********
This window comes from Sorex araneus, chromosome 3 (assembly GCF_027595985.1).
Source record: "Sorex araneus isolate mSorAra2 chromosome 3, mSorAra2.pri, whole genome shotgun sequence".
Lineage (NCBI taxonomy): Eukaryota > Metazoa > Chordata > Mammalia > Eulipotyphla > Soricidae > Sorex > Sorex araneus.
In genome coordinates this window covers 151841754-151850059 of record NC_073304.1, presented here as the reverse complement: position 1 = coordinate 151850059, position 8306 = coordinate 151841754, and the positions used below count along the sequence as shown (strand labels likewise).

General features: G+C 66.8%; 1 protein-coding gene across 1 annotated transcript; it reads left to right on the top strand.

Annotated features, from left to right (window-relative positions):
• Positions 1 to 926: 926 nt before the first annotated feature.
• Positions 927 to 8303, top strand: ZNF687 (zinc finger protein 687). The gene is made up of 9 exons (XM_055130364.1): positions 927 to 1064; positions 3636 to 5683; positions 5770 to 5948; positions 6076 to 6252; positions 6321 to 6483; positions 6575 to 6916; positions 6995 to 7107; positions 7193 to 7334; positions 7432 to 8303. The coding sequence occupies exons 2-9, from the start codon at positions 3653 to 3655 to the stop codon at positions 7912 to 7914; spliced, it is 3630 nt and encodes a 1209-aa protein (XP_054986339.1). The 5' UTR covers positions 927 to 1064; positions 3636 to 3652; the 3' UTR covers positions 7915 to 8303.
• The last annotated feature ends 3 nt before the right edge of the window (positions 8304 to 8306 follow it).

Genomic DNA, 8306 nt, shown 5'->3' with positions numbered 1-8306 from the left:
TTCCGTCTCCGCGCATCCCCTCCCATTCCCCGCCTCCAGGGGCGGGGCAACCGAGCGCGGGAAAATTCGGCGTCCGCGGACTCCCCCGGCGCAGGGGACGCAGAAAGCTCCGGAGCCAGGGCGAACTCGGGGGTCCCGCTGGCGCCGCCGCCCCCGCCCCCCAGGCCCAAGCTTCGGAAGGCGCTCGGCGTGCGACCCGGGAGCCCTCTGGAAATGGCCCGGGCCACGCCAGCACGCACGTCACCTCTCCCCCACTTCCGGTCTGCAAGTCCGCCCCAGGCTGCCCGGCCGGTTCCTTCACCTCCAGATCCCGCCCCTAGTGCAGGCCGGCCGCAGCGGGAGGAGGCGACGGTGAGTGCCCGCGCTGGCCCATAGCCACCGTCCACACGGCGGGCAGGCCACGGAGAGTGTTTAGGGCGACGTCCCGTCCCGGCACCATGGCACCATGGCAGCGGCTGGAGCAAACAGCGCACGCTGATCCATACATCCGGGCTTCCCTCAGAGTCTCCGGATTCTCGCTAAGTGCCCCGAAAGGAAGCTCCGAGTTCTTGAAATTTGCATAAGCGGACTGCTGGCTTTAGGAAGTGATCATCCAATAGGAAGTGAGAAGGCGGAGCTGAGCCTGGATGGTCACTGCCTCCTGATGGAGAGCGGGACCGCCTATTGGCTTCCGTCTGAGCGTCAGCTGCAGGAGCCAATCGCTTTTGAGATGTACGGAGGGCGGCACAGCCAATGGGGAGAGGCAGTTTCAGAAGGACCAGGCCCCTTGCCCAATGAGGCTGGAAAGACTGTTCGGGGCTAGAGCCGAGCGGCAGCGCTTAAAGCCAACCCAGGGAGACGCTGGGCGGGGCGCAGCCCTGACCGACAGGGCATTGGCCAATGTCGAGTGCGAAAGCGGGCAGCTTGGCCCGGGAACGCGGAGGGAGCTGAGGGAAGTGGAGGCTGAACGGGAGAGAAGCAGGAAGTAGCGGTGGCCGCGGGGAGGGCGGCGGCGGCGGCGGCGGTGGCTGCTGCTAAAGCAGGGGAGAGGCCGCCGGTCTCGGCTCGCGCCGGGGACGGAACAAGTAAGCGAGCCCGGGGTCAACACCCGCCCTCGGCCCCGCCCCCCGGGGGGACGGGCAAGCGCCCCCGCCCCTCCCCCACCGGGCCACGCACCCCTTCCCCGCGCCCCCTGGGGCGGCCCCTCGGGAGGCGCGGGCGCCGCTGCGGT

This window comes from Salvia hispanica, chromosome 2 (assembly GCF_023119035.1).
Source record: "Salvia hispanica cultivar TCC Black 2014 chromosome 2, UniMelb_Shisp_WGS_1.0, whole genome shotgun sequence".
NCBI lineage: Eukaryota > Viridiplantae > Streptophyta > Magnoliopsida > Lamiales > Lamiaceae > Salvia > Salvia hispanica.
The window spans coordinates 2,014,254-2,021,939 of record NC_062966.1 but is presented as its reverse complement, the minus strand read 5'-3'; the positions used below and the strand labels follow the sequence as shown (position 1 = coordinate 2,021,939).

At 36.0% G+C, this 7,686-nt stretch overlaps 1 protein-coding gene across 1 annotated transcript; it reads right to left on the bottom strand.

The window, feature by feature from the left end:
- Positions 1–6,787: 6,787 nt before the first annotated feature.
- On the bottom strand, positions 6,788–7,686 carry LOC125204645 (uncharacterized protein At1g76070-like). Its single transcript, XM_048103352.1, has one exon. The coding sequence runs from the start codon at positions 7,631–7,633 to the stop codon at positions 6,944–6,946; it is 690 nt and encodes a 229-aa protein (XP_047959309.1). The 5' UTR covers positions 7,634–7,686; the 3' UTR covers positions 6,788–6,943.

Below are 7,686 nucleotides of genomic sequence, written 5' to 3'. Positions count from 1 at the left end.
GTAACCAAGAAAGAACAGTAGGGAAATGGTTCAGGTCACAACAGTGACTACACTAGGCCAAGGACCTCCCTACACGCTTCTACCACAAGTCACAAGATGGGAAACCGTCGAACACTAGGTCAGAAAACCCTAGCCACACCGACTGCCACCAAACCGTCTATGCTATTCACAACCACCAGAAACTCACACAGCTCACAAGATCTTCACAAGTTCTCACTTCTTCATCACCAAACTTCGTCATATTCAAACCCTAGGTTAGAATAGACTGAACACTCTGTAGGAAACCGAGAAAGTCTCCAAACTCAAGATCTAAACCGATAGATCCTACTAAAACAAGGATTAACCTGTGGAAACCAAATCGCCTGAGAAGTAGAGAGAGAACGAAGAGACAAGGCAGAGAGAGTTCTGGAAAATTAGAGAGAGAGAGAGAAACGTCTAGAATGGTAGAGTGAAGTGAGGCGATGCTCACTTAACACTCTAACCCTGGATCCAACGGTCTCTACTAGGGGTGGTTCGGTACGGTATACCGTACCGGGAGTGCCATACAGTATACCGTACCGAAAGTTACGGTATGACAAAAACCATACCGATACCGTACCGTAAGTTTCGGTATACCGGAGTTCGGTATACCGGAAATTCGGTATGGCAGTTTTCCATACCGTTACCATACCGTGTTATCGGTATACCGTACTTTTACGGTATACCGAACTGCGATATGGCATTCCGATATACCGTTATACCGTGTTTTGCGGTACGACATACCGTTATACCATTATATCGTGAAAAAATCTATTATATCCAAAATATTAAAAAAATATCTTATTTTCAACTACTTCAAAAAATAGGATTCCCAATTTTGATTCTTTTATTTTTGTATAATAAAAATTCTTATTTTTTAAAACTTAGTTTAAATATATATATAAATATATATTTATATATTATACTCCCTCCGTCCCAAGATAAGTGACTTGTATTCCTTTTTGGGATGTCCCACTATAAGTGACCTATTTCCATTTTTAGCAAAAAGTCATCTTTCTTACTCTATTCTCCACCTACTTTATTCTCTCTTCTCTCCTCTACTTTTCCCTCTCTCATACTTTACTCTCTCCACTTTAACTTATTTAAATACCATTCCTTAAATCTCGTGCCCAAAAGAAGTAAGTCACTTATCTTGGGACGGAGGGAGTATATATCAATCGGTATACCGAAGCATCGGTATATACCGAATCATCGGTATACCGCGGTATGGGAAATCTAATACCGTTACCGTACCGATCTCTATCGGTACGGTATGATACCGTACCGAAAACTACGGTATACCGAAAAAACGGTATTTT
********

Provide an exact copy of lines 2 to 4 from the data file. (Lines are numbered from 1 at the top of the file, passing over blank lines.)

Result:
Source record: "Sorex araneus isolate mSorAra2 chromosome 3, mSorAra2.pri, whole genome shotgun sequence".
Lineage (NCBI taxonomy): Eukaryota > Metazoa > Chordata > Mammalia > Eulipotyphla > Soricidae > Sorex > Sorex araneus.
In genome coordinates this window covers 151841754-151850059 of record NC_073304.1, presented here as the reverse complement: position 1 = coordinate 151850059, position 8306 = coordinate 151841754, and the positions used below count along the sequence as shown (strand labels likewise).